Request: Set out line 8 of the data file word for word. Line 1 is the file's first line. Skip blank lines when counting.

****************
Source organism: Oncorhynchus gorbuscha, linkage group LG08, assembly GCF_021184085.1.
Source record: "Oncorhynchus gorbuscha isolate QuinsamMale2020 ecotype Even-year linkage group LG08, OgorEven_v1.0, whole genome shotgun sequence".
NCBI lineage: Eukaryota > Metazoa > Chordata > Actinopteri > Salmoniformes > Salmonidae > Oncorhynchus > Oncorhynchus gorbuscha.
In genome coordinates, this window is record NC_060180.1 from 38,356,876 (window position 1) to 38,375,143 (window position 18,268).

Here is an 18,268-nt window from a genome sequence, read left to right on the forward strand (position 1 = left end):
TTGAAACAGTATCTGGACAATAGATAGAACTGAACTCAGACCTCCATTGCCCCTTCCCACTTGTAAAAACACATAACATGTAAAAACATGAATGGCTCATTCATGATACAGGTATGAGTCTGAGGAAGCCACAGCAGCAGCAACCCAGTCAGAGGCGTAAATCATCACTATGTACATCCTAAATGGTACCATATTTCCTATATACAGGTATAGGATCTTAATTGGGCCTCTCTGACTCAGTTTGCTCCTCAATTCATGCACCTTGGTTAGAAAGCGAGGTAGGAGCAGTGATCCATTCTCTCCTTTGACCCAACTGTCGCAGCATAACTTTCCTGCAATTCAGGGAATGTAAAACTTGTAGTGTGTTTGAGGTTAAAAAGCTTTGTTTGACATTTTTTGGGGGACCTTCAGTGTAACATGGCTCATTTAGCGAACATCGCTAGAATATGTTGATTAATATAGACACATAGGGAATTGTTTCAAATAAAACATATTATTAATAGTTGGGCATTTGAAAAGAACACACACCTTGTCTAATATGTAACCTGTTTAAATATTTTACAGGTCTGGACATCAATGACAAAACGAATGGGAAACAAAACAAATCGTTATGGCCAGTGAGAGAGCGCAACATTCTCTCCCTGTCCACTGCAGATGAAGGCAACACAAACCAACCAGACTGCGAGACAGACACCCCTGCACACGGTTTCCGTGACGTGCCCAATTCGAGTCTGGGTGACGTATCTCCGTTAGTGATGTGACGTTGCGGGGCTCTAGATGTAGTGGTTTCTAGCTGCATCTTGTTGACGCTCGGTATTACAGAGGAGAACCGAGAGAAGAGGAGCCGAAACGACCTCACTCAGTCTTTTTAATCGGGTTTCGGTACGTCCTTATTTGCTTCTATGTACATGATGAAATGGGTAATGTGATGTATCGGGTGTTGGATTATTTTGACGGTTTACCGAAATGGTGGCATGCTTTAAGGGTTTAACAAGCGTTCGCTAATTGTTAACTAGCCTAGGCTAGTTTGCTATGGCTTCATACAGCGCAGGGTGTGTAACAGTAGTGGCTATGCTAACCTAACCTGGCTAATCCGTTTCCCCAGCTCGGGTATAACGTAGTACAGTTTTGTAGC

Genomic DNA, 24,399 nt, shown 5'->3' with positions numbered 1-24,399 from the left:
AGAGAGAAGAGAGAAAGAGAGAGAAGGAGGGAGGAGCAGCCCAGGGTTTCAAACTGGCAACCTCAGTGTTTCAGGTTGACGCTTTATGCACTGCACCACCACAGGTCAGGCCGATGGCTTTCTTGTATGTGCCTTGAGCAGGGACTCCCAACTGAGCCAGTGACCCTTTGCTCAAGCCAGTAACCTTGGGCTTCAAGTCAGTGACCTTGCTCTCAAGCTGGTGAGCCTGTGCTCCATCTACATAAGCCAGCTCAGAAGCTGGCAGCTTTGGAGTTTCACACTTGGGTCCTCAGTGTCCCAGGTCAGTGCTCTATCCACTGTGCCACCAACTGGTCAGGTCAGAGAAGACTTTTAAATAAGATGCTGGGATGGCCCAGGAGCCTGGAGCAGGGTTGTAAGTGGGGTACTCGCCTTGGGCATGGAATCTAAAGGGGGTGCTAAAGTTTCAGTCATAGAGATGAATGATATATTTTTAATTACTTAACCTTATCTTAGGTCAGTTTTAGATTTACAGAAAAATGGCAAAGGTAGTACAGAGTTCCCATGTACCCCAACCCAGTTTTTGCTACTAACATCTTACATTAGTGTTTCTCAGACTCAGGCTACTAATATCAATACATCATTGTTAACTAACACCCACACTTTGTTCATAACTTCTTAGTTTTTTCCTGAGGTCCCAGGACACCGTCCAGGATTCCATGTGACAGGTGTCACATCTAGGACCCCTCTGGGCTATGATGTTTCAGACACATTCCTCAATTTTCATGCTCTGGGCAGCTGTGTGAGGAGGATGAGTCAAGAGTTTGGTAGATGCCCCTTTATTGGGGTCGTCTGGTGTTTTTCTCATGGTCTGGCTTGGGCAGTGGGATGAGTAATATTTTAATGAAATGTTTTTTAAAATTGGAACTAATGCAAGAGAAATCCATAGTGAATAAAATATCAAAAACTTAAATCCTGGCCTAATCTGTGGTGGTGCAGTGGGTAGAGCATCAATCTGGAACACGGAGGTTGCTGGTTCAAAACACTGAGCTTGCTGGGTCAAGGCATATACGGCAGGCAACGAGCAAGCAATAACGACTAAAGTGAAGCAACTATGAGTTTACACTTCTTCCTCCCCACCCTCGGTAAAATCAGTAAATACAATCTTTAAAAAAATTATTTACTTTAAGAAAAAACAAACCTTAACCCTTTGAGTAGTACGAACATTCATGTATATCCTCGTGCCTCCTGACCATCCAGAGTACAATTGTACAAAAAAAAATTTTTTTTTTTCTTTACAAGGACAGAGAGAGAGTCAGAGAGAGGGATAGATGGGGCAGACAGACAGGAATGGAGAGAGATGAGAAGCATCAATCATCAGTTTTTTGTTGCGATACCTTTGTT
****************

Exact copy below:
AGAGAGAAGAGAGAAAGAGAGAGAAGGAGGGAGGAGCAGCCCAGGGTTTCAAACTGGCAACCTCAGTGTTTCAGGTTGACGCTTTATGCACTGCACCACCACAGGTCAGGCCGATGGCTTTCTTGTATGTGCCTTGAGCAGGGACTCCCAACTGAGCCAGTGACCCTTTGCTCAAGCCAGTAACCTTGGGCTTCAAGTCAGTGACCTTGCTCTCAAGCTGGTGAGCCTGTGCTCCATCTACATAAGCCAGCTCAGAAGCTGGCAGCTTTGGAGTTTCACACTTGGGTCCTCAGTGTCCCAGGTCAGTGCTCTATCCACTGTGCCACCAACTGGTCAGGTCAGAGAAGACTTTTAAATAAGATGCTGGGATGGCCCAGGAGCCTGGAGCAGGGTTGTAAGTGGGGTACTCGCCTTGGGCATGGAATCTAAAGGGGGTGCTAAAGTTTCAGTCATAGAGATGAATGATATATTTTTAATTACTTAACCTTATCTTAGGTCAGTTTTAGATTTACAGAAAAATGGCAAAGGTAGTACAGAGTTCCCATGTACCCCAACCCAGTTTTTGCTACTAACATCTTACATTAGTGTTTCTCAGACTCAGGCTACTAATATCAATACATCATTGTTAACTAACACCCACACTTTGTTCATAACTTCTTAGTTTTTTCCTGAGGTCCCAGGACACCGTCCAGGATTCCATGTGACAGGTGTCACATCTAGGACCCCTCTGGGCTATGATGTTTCAGACACATTCCTCAATTTTCATGCTCTGGGCAGCTGTGTGAGGAGGATGAGTCAAGAGTTTGGTAGATGCCCCTTTATTGGGGTCGTCTGGTGTTTTTCTCATGGTCTGGCTTGGGCAGTGGGATGAGTAATATTTTAATGAAATGTTTTTTAAAATTGGAACTAATGCAAGAGAAATCCATAGTGAATAAAATATCAAAAACTTAAATCCTGGCCTAATCTGTGGTGGTGCAGTGGGTAGAGCATCAATCTGGAACACGGAGGTTGCTGGTTCAAAACACTGAGCTTGCTGGGTCAAGGCATATACGGCAGGCAACGAGCAAGCAATAACGACTAAAGTGAAGCAACTATGAGTTTACACTTCTTCCTCCCCACCCTCGGTAAAATCAGTAAATACAATCTTTAAAAAAATTATTTACTTTAAGAAAAAACAAACCTTAACCCTTTGAGTAGTACGAACATTCATGTATATCCTCGTGCCTCCTGACCATCCAGAGTACAATTGTACAAAAAAAAATTTTTTTTTTTCTTTACAAGGACAGAGAGAGAGTCAGAGAGAGGGATAGATGGGGCAGACAGACAGGAATGGAGAGAGATGAGAAGCATCAATCATCAGTTTTTTGTTGCGATACCTTTGTT